Neuromuscular electrical stimulation via the peroneal nerve is superior to graduated compression socks in reducing perceived muscle soreness following intense intermittent endurance exercise
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A novel technique of neuromuscular electrical stimulation (NMES) via the peroneal nerve has been shown to augment limb blood flow which could enhance recovery following exercise. The present study examined the effects of NMES, compared to graduated compression socks on muscle soreness, strength, and markers of muscle damage and inflammation following intense intermittent exercise.
Twenty-one (age 21 ± 1 years, height 179 ± 7 cm, body mass 76 ± 9 kg,) healthy males performed a 90-min intermittent shuttle running test on three occasions. Following exercise, the following interventions were applied: passive recovery (CON), graduated compression socks (GCS) or NMES. Perceived muscle soreness (PMS) and muscle strength (isometric maximal voluntary contraction of knee extensors and flexors) were measured and a venous blood sample taken pre-exercise and 0, 1, 24, 48 and 72 h following exercise for measurement of creatine kinase (CK) and Lactate dehydrogenase (LDH) activity and IL-6 and CRP concentrations.
PMS increased in all conditions immediately, 1 and 24 h post-exercise. At 24 h PMS was lower in NMES compared to GCS and CON (2.0 ± 1.6, 3.2 ± 2.1, 4.6 ± 2.0, respectively). At 48 h PMS was lower in NMES compared to CON (1.3 ± 1.5 and 3.1 ± 1.8, respectively). There were no differences between treatments for muscle strength, CK and LDH activity, IL-6 and CRP concentrations.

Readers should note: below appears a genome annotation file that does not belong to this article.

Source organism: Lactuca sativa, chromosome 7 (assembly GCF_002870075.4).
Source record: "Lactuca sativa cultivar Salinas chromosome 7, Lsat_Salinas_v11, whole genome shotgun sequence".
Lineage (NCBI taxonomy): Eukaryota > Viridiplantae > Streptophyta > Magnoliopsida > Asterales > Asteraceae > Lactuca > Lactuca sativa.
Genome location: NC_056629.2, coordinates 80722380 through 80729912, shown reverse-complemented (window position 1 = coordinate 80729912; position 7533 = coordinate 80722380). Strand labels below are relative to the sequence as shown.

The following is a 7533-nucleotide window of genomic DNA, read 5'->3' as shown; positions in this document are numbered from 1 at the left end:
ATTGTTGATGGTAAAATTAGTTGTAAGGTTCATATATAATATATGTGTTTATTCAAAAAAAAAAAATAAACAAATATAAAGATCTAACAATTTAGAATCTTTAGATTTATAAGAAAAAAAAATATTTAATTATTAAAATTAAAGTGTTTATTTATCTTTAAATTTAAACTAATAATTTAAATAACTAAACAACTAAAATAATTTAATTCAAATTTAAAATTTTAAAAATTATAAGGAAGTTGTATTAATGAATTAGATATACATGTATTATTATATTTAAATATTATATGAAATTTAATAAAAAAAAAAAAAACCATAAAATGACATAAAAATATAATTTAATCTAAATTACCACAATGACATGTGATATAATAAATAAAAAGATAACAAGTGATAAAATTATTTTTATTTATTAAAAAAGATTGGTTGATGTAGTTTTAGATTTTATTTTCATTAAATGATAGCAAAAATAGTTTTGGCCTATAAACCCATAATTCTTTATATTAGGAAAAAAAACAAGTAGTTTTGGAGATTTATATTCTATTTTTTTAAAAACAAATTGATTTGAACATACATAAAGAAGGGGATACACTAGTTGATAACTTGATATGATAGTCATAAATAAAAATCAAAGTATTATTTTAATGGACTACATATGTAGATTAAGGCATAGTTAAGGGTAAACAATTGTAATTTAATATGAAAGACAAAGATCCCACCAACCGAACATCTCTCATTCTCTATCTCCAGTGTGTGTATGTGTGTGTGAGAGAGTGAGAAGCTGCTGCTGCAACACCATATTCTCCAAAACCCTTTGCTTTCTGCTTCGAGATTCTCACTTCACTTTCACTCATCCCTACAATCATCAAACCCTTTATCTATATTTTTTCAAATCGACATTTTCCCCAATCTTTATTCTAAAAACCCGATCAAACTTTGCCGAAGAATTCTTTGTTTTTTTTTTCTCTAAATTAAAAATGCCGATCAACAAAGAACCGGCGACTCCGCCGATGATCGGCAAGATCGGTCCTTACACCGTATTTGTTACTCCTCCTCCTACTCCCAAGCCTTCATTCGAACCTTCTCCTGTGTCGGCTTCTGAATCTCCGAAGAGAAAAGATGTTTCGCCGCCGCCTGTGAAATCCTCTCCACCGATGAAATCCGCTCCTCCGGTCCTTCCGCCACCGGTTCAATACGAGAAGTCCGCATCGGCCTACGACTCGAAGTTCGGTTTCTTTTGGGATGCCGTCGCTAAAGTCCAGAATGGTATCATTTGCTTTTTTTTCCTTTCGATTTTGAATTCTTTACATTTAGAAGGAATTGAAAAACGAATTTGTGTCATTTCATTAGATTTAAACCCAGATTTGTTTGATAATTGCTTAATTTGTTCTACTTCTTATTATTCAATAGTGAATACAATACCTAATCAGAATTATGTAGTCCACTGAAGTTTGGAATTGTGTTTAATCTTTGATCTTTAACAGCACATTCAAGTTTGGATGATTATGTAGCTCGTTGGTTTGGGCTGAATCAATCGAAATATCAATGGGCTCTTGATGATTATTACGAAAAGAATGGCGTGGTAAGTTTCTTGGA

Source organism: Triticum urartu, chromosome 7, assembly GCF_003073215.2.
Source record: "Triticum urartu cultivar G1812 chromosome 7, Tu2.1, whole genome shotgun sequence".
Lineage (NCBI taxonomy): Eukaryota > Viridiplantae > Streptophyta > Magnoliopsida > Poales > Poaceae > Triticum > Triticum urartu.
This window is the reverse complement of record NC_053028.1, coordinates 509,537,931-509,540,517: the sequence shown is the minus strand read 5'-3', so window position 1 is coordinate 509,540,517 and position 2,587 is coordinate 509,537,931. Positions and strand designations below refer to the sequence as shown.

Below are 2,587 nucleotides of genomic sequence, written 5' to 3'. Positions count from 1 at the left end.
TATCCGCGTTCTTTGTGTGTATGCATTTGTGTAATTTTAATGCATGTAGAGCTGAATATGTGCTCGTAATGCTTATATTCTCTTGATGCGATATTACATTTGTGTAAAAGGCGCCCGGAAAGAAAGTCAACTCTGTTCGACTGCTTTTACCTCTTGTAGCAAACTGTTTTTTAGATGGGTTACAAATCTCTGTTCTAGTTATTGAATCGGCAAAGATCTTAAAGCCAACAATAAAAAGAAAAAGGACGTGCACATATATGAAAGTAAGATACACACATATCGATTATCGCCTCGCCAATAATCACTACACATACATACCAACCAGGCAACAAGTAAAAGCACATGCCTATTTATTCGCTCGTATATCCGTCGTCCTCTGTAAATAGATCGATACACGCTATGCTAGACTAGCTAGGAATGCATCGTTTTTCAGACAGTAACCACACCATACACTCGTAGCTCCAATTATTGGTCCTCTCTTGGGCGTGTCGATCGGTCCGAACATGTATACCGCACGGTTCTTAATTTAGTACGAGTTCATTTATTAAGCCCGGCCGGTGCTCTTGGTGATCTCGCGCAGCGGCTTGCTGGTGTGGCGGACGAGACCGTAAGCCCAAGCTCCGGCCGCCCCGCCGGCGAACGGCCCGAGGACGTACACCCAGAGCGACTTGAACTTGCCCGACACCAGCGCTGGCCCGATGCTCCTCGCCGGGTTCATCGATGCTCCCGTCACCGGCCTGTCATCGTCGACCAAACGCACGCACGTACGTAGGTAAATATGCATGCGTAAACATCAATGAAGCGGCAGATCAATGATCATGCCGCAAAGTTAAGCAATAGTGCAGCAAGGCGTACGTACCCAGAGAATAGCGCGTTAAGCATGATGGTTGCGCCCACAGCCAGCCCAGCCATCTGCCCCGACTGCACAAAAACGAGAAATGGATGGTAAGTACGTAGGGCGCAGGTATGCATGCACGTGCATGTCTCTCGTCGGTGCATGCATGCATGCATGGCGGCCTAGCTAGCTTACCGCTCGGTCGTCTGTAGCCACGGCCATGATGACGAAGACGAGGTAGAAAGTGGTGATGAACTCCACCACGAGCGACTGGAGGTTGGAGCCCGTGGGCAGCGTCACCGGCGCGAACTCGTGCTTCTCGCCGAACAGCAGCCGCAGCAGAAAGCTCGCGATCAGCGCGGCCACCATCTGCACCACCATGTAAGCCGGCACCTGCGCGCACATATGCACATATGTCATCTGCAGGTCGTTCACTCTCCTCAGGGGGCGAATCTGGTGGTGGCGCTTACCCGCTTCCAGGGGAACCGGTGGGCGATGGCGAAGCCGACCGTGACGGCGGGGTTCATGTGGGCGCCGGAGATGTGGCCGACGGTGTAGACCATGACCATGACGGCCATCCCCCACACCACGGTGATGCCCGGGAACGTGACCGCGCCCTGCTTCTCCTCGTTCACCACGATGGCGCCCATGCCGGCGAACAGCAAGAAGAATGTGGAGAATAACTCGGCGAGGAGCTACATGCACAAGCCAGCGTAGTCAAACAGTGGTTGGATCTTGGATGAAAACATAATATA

The novel NMES technique is superior to GCS in reducing PMS following intense intermittent endurance exercise.
KeywordsDOMS Muscle damage Muscle function
Analysis of variance
Delayed onset muscle soreness
Exercise-induced muscle damage
Enzyme-linked immunosorbent assay
Graduated compression socks
Loughborough intermittent shuttle test
Low-frequency electrical stimulation
Maximal voluntary contraction
Neuromuscular electrical stimulation
Perceived muscle soreness
Repeated bout effect
Transcutaneous electrical nerve stimulation
- TNF- α
Tumour necrosis factor-α
Maximal oxygen uptake
The authors gratefully acknowledge the help and assistance of Xin Hui Aw Yong, Joshua Ewens, Liam Heaney, Harriet Kent, Andrew Malley, Samuel Price, James Redden, Benoit Smeuninx and Benjamin Thorpe in undertaking the study. They also acknowledge the time and commitment of all participants who took part in the study. The study was funded by Sky Medical Technology/Firstkind Ltd. Additional funding was also obtained by the UK Technology Strategy Board.
Conflict of interest
The authors of have no conflicts of interest and no financial stakes in the products used in the study.
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